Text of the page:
Budgets are tight, sales are sporadic, staffing levels are operating at full or over capacity and raises and bonuses are difficult to justify. Losing a key contributor can be devastating to a company (especially smaller firms) when employees are already maxed out and overworked. The perception is that there are many talented and unemployed people out there, that it shouldn’t be too difficult to replace someone. It is true that there are many people out there, but are they the right people? Do you have the time to search through all of those candidates to uncover the right mix of technical, interpersonal and corporate cultural fit? How about the time and costs associated with recruiting, hiring and training someone? What if they don’t work out and you’ve lost revenue due to lack of productivity?
It’s interesting how every several years the employment market shifts from an employer market to an employee driven market. Right now, obviously, we are operating in an employer driven market as good jobs are still difficult to come by and there is intense competition for every job available. Employees are very reluctant to make job changes currently as the “grass may not be greener on the other side of the fence” and they at least know what’s happening within their own company. Employees are also more tied to their geographic locations as it is very difficult and expensive for them to relocate, taking into account family concerns and perhaps upside down with their mortgage. Also, hiring companies are increasingly limiting and more reluctant to provide relocation assistance due to cost cutting measures.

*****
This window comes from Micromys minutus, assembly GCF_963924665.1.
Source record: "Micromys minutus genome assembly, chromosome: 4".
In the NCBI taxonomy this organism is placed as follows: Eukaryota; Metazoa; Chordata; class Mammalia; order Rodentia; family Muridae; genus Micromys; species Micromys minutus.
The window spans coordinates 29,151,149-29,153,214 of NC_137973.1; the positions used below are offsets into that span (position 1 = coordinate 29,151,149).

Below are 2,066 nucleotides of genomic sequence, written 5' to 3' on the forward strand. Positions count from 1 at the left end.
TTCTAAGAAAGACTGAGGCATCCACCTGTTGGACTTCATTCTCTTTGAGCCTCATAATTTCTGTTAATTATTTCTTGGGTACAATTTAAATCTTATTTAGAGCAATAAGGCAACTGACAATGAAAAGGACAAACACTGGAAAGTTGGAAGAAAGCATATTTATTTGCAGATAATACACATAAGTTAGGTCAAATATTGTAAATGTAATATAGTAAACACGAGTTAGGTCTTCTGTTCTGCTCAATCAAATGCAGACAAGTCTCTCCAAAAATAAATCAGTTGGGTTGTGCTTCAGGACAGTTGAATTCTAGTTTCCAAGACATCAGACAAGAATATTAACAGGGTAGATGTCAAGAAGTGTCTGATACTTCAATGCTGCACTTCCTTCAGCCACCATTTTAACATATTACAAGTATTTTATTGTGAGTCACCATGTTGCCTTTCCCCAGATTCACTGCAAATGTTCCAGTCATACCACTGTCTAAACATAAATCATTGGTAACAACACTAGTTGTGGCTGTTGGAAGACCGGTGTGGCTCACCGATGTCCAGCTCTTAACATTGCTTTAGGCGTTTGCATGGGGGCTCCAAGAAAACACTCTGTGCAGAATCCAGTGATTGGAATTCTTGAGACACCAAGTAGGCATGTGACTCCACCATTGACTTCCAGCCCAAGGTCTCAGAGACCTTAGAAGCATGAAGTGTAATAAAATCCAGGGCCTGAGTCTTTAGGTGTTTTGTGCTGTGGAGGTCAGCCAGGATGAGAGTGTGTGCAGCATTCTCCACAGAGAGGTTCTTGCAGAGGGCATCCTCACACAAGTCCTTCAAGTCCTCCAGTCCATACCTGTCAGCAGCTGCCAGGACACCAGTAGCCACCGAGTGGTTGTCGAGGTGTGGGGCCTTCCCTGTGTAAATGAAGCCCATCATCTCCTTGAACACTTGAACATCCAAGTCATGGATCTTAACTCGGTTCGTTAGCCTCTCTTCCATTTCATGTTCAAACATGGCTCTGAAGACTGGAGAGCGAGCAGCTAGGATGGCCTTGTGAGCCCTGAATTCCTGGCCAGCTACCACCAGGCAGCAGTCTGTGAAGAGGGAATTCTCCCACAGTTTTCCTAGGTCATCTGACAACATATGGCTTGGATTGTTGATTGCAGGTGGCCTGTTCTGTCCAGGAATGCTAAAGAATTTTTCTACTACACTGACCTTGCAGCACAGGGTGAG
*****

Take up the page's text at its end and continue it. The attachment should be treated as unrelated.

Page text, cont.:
With that being said, it may appear that your employees are happy, but in reality, they may be “forced” to remain at your company due to limited options and are making the best of a sub-par situation.
So the question remains, what happens when the employment market stabilizes and there are more employment options? Would your employees still remain with your company? Maybe or possibly not!
As a business owner and a person who provides career planning and supports large and small companies nationally with their recruiting efforts, I’ve learned some valuable lessons from those I actually support.
Keeping “high impact” performers happy involves:
- A combination of “perks” (extra vacation days, gift cards or a small monetary bonus): appreciation and recognition are highly effective.
- Provide them with an opportunity to influence or impact corporate decisions.
- Communicating the direction and current state of the company.
- Succession planning provides employees with a series of corporate and individual objectives designed to motivate them to reach for higher positional and financial growth futuristically.
- Encourage cost cutting ideas and suggestions (materials, utilities, vendor renegotiations, etc.) and pay a percentage bonus based on measures they’ve implemented and saved.
- If you can pay merit bonuses, don’t pay everyone on the team the same percentages. Reward the high performers with higher percentages. The rest of the team will get the message and hopefully produce at a higher level when its bonus time again.
What I’m saying is be proactive now with the handling of your productive and committed employees to assure their loyalty remains intact as the employment market yield more opportunities later. Making them feel appreciated and challenged now will save you a lot of time and money later (from a replacement perspective) as your business unit produces more revenue, therefore requiring key people to support it.
Ron Daratany is a national career expert and CEO/Founder of DMR Global, Inc., a national executive recruiting, outplacement and career planning firm.